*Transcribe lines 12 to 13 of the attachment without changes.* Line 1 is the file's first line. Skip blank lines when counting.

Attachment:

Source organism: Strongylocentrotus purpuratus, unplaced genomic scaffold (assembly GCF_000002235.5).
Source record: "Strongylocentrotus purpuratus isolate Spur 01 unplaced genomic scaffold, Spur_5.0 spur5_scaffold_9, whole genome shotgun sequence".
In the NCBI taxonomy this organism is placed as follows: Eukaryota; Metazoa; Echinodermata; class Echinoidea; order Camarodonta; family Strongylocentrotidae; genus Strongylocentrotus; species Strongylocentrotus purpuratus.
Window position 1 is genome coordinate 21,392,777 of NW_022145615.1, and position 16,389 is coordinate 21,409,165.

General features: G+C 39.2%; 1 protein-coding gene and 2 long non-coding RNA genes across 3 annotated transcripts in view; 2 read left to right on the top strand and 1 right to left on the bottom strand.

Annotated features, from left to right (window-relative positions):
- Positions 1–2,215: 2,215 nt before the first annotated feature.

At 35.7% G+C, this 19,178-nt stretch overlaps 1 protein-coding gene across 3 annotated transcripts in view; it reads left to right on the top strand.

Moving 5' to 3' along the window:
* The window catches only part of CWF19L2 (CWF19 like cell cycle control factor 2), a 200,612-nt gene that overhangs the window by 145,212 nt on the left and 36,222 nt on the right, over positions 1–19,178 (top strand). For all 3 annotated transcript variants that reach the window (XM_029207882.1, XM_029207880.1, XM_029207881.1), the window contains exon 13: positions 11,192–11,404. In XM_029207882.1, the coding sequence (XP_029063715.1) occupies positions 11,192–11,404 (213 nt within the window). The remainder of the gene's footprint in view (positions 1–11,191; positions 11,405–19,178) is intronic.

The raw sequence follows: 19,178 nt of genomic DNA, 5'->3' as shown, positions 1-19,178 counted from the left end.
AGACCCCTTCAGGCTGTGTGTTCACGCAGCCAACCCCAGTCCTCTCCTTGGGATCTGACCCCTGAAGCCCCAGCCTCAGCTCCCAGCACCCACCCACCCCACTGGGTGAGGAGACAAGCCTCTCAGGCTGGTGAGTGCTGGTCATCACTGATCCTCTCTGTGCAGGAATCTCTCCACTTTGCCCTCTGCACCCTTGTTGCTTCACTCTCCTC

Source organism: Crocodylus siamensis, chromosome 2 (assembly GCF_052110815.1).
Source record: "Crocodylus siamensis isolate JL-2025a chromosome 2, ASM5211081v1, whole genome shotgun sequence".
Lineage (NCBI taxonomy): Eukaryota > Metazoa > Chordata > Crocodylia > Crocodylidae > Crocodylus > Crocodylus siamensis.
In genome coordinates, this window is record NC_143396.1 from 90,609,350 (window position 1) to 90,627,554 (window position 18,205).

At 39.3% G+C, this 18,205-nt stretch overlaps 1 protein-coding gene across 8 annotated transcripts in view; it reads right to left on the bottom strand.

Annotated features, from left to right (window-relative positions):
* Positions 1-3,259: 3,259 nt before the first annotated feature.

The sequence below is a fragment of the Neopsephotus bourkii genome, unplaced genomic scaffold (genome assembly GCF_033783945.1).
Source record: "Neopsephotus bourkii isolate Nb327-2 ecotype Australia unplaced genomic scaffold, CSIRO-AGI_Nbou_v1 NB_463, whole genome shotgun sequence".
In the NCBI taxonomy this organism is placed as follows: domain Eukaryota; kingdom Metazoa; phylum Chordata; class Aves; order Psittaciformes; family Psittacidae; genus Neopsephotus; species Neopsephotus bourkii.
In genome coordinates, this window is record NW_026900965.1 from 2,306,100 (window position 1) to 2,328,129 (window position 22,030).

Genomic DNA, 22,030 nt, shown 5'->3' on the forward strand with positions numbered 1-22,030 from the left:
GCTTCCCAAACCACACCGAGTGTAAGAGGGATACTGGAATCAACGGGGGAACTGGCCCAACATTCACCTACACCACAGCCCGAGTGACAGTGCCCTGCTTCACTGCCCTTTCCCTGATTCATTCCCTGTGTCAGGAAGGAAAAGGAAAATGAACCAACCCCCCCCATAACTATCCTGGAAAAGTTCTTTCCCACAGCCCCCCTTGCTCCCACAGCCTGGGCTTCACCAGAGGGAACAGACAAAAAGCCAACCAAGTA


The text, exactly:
AGACCCCTTCAGGCTGTGTGTTCACGCAGCCAACCCCAGTCCTCTCCTTGGGATCTGACCCCTGAAGCCCCAGCCTCAGCTCCCAGCACCCACCCACCCCACTGGGTGAGGAGACAAGCCTCTCAGGCTGGTGAGTGCTGGTCATCACTGATCCTCTCTGTGCAGGAATCTCTCCACTTTGCCCTCTGCACCCTTGTTGCTTCACTCTCCTC

Source organism: Crocodylus siamensis, chromosome 2 (assembly GCF_052110815.1).